Larger MATs more likely have 'unexplained' pupil moves

Pupils in large multi-academy trusts are more likely to experience an “unexplained” move than their peers in other school groups, a new study suggests.

Analysis by the Education Policy Institute (EPI) found academy trusts with at least ten secondary schools all have above-average rates of unexplained exits, prompting calls for an investigation into their practices.

It is notable that in some school groups children are from twice to six times more at risk of an unexplained move than the average

The EPI found that about one in ten pupils who reached year 11 in 2017 experienced an unexplained exit at some point during their secondary education, up from 9 per cent in 2014.

High exit rates were evident in trusts and across local authorities – with one having six times the average rate (see table).

Of the pupils who left school for an unknown reason, just 4.4 per cent returned to their original school by the spring term of year 11, while 51.9 per cent ended up in an unknown destination.

The study is the EPI’s second large-scale piece of work on pupil movement, and seeks to get to the bottom of trends in exclusions and off-rolling.

David Laws, the former schools minister who now heads EPI as its executive chair, said the figures were “disturbing”. He urged the government, Ofsted and school leaders to “look closely” as those with the worst records.

“Almost half these children fail to return to mainstream schools and it is concerning that the government has so little information on where many of them end up.

“While it is clear that this is an issue across the schools system, it is notable that in some school groups children are from twice to six times more at risk of an unexplained move than the average.”

But Leora Cruddas, chief executive of the Confederation of Schools Trusts, said that “although the data in the report may look concerning, it is important to note that moves to Alternative Provision are included in the ‘unexplained exits’ where they are not driven by a permanent exclusion”.

“Given that the larger school trusts are more typically sponsor trusts, they face a greater level of challenge in terms of their intake than the maintained state school average, and some (the sponsor-led trusts) a very much greater level of challenge.”

In April, the think tank revealed how nearly 50,000 pupils in a single year group were removed from school rolls for “unexplained” reasons.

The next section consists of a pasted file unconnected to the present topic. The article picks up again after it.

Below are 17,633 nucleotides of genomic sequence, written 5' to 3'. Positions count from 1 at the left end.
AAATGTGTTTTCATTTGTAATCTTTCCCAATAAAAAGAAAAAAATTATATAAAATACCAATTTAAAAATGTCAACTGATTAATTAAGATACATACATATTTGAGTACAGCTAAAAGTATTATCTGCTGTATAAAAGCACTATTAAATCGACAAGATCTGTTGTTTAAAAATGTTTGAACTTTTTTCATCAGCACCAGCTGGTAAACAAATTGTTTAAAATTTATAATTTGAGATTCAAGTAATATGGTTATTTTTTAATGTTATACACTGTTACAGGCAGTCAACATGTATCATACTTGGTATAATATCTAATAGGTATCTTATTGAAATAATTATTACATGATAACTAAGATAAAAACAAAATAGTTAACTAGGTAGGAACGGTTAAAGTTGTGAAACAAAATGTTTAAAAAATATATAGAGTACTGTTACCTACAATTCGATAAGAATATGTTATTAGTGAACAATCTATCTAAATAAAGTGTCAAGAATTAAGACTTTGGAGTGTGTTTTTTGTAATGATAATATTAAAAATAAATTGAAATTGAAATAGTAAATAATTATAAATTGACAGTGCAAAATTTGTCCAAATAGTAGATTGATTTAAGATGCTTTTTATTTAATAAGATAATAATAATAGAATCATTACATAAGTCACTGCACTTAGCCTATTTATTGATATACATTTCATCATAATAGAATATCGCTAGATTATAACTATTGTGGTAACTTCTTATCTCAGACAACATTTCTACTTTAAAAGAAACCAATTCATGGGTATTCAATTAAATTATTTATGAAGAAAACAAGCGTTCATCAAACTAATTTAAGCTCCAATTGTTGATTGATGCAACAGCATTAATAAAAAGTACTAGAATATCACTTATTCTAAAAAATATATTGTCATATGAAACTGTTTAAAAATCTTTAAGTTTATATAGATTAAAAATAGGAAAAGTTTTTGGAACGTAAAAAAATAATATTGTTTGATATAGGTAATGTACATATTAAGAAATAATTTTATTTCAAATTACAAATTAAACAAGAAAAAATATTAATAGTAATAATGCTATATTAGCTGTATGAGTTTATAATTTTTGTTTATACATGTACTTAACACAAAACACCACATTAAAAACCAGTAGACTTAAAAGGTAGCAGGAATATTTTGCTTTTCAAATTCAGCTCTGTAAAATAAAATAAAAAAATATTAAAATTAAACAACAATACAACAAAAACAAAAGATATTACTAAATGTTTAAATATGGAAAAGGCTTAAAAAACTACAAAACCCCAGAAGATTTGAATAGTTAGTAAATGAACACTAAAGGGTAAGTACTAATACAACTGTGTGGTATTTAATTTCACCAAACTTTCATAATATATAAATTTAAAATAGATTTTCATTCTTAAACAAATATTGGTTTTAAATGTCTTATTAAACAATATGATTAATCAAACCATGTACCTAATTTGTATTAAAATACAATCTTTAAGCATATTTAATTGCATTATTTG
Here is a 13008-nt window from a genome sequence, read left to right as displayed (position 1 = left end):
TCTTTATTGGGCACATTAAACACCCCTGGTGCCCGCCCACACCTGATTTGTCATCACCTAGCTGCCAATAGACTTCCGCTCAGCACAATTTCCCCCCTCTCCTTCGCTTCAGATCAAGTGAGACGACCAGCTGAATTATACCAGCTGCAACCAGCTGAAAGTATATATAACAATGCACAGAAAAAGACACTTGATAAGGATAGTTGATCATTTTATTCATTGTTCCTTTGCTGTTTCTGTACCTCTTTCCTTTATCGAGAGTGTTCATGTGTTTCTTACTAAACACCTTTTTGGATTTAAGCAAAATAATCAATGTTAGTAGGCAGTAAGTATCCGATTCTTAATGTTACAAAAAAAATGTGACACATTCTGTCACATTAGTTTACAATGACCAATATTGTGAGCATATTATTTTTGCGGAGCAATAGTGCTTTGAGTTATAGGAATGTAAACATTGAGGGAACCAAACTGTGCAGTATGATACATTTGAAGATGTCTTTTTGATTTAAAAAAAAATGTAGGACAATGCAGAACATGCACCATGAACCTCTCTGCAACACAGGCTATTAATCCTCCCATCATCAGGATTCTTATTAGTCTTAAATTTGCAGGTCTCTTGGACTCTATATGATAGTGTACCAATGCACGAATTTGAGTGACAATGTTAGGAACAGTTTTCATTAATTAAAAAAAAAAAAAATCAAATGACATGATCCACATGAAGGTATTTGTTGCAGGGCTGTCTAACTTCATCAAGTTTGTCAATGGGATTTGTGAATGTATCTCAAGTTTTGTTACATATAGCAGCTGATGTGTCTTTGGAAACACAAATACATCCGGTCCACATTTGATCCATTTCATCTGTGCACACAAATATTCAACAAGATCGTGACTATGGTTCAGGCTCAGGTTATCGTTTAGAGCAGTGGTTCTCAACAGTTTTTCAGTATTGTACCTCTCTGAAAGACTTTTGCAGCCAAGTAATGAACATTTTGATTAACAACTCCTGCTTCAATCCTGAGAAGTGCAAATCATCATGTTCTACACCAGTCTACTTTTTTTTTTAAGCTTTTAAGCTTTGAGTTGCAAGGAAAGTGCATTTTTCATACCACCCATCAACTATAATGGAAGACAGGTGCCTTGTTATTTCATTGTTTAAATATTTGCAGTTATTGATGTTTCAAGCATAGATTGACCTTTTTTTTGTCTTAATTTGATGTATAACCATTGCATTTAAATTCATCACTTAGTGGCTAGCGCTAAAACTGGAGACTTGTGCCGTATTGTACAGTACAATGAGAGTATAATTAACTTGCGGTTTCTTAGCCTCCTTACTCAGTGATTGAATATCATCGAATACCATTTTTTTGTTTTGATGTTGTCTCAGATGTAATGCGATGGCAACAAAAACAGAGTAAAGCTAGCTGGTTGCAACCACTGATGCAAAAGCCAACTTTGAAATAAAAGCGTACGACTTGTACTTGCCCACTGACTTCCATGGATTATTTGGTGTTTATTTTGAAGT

It has now revised that figure to more than 69,000 after changing its methodology to include pupils previously excluded because they were thought to have left for “family reasons”, and following a technical change to how some moves are classified.

The study concluded that unexplained exits were “not a problem that is most prevalent amongst a particular structure of school governance”.

However, larger MATs were the only group to have above-average rates of unexplained exits, leading to questions about their methods. These trusts, bar Delta and Harris, also have high levels of permanent exclusion.

The new study also looked at how many of the exits could count as “managed moves” – where pupils are moved in an arrangement between schools and their local authority without the need for a formal exclusion.

The EPI estimates that managed moves account for just 12.8 per cent of the unexplained exits amongst the 2017 cohort and 7.6 per cent of the unexplained moves in the 2014 cohort.

Mary Bousted, the joint general secretary of the National Education Union, which sponsored the study, said: “It calls for further investigation that large multi-academy trusts, many of whom have been lauded by government for vastly improved results, have higher than average unexplained exits.”

A government spokesperson said: “While we back head teachers in having robust behaviour policies and to use permanent exclusions as a last resort, we are clear that it is against the law to remove pupils on the basis of academic results. Any school that does this is simply breaking the law, but unexplained pupil exits is not the same as off-rolling.

“As this report highlights, the increase in unexplained exits is small and there are not large differences between exits in Multi-Academy Trusts and Local Authorities, and we will continue to work with Ofsted to tackle off-rolling in any setting.”

 

The worst offenders

Despite large academy trusts having higher than average exits, it’s mostly smaller academy trusts or councils with few remaining secondaries that top the tables.

All had fewer than 100 exits, and five fewer than 50.

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A spokesperson for Consilium trust, which has eight schools and was ranked second, said its actual number of unexplained moves was not included in the analysis as it was “less than ten pupils and therefore not statistically significant”.

“This report was a real opportunity to understand the extent of the issue, which is why we are disappointed with how some of the report’s conclusions have been reached,” it added.

Consilium said it had a net gain in its year 11 cohort as more students joined than left. “Compiling such tables could actually be detrimental to genuinely supportive approaches to keeping children in education rather than permanently excluding them.”

Meanwhile Roger Pope, the chief executive of Education South West (which also had fewer than ten moves), said it was “disappointing EPI has failed properly to interrogate the data and drawn false conclusions”.

He said every year a high number of pupils left two schools at the end of year 9 to join a neighbouring university technical college. Ofsted had praised the inclusive nature of their schools – with one last year admitting 27 pupils in-year from other schools in the area.

Catherine Anwar, the chief executive of Summit Learning Trust, said it “doesn’t tolerate or allow any ‘off-rolling’ in any of its academies”.